Trials Of The Docking DerbyBy Steve Schwartz
Published: April/May 2013
When interviewed about what makes them most nervous, several round-the-world sailors said, "Maneuvering around docks." Our author can relate...
Where we usually sail and cruise in eastern Lake Ontario and the St. Lawrence River, many of the marinas have been designed by squinty-eyed engineers with calipers and micrometers, who have determined the exact minimum space necessary between slips and within alleys between the rows of slips to accommodate rather diminutive sailboats. Similar to economy-class airplane seating, or cheap New York restaurants, not an inch is spared for comfort or peace of mind.
Nothing quite concentrates the mind as arriving late on a weekend afternoon at a windswept marina where you've reserved a dock for the night. It usually goes something like this: We've approached with the usual windy afternoon onshore thermal, assigned to D37, or some such slip. The best we can determine from cryptic communications with marina staff is that it's down a long alley, a starboard tie-up. So we proceed, knuckles white as our sun-bleached decks, between boats bow and stern in their slips, with only a whisper between them and our beamy boat. It looks like our assigned slip is on the other side of that enormous sailboat, the one with the bow sticking a yard into the alley, and two bristling, evil-looking anchors on bow rollers waiting to impale us as we try to slide by. The tailwind is really catching us now. There's no turning back. We're in the grip of the causal nexus. Somehow, with luck and bravado, engine in reverse, then idling, then a little more reverse, a little forward, a turn quick here, a shove off, and we're in the slip, the nerves in our legs still twitching.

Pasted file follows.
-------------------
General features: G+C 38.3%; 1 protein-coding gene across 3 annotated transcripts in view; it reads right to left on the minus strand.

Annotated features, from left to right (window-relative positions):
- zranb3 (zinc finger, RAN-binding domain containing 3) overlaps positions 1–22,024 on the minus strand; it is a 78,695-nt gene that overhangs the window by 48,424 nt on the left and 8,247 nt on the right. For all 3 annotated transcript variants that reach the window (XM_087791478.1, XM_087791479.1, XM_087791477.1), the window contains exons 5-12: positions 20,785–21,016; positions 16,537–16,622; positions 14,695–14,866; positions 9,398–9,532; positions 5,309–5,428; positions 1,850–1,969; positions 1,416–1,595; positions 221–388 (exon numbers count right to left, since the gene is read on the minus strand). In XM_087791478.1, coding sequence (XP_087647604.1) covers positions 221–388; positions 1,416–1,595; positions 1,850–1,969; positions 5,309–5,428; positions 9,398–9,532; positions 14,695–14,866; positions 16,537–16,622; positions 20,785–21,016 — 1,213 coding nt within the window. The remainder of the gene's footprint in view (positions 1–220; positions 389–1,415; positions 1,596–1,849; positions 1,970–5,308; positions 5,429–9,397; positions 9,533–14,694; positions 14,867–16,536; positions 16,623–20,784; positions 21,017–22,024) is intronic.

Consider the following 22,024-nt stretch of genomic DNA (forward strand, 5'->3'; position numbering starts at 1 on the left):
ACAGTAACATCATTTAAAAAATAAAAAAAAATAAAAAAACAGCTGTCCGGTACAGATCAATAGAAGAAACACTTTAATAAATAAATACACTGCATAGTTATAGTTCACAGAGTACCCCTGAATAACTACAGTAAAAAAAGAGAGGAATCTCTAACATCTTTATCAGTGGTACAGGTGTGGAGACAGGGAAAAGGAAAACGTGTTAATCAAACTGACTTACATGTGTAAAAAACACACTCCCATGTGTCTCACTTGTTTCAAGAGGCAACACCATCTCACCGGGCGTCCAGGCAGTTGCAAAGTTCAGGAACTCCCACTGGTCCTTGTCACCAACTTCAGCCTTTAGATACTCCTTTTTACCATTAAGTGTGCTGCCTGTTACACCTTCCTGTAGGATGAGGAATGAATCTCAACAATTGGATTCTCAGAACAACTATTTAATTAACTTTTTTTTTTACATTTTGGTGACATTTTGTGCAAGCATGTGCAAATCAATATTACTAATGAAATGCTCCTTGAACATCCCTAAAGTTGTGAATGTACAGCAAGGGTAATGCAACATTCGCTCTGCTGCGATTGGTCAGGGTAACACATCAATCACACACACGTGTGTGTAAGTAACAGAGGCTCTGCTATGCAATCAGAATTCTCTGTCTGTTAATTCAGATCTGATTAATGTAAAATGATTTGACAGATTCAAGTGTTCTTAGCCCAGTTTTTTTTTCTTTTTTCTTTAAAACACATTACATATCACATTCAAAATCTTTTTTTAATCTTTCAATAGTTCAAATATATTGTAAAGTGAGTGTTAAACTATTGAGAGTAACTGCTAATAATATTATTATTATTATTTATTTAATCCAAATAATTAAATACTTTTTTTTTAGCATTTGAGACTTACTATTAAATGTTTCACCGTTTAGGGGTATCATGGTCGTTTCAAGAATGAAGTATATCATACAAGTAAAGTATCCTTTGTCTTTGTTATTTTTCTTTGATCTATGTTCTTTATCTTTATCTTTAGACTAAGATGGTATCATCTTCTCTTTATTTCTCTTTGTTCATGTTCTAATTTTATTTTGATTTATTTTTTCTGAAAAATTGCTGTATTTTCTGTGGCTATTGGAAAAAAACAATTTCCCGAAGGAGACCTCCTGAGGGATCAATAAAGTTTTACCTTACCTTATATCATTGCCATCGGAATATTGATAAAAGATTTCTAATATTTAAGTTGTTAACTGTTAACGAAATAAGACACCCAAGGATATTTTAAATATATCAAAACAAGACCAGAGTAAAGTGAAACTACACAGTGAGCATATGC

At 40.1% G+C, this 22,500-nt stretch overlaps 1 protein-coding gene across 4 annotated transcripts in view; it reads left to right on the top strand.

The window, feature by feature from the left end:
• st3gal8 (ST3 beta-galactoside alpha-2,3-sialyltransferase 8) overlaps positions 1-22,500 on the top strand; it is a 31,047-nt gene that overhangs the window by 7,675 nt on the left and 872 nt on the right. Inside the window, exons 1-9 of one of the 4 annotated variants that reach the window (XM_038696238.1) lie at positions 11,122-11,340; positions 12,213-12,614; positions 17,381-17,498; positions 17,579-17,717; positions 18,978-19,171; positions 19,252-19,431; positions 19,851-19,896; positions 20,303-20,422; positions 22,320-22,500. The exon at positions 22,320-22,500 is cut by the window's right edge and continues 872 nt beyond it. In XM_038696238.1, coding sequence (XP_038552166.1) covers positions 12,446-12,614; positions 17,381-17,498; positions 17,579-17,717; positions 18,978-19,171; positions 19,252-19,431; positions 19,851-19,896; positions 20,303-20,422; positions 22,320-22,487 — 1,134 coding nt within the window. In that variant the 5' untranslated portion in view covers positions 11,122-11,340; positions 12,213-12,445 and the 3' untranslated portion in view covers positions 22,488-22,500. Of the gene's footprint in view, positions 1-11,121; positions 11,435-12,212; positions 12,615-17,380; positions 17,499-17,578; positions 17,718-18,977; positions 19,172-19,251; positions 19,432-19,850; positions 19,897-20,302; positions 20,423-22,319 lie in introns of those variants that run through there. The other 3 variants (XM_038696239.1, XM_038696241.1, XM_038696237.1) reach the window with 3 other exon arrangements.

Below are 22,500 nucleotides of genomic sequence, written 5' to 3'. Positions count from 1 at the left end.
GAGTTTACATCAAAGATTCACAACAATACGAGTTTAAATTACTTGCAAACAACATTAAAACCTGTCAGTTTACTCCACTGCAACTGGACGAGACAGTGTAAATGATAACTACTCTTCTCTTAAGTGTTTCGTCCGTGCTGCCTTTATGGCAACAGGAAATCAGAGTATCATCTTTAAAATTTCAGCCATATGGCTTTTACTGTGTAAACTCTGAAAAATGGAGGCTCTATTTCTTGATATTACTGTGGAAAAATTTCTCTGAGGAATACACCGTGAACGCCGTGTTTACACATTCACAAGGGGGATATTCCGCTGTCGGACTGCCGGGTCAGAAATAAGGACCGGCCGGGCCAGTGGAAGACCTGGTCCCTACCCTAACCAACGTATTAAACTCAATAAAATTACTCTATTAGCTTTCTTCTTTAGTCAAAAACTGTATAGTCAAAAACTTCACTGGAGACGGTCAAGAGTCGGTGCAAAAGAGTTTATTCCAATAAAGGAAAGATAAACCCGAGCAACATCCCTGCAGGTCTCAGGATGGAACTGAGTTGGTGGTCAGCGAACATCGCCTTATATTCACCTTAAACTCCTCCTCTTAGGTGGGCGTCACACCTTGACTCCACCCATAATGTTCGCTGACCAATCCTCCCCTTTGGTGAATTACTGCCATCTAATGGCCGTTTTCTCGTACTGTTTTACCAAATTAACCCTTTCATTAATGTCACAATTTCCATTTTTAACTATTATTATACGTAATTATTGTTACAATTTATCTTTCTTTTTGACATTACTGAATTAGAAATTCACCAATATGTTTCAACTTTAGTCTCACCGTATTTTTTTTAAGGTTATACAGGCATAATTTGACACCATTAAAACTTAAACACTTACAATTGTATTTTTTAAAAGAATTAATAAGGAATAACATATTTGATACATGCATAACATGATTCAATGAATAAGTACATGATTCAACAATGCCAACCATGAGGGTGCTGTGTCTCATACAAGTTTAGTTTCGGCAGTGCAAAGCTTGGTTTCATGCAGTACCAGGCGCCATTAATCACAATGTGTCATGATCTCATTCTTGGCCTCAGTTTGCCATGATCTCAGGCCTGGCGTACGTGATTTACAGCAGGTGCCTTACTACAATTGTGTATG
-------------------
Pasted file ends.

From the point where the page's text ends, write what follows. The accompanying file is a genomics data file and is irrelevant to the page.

As we wipe those little beads of perspiration off our foreheads and start adjusting our dock lines, the dock boy comes running and shouting: "No, No, No! You're in the wrong slip! You've got to go back out!"
"Honey, open the seacocks and let her sink, will ya?" I drawl to my wife. "They can't make us move if we're grounded on the bottom here."
Anyone Care To Relate?
But my current tale takes place not in the Great Lakes, but in the Finger Lakes of New York state, where we kept our boat years ago in a lovely marina on Cayuga Lake. When designing our Cayuga marina, the engineers must have had the day off, because it was a bit roomier than most. But to get out of our slip and into the lake, we had to back out, gun the motor in forward to keep from hitting some boats behind us (this is important, keep it in mind), then wend our way through a couple of interconnected alleys, turning this way and that, to get out into open water.
Too fast and BANG. Too slow and you lose control. Here's how to dock an outboard with finesse
Few of us plan for a crew member to fall overboard. Getting that person back aboard is harder than you think
Beaching, rather than anchoring, to swim or go ashore can be a great way to temporarily secure your boat
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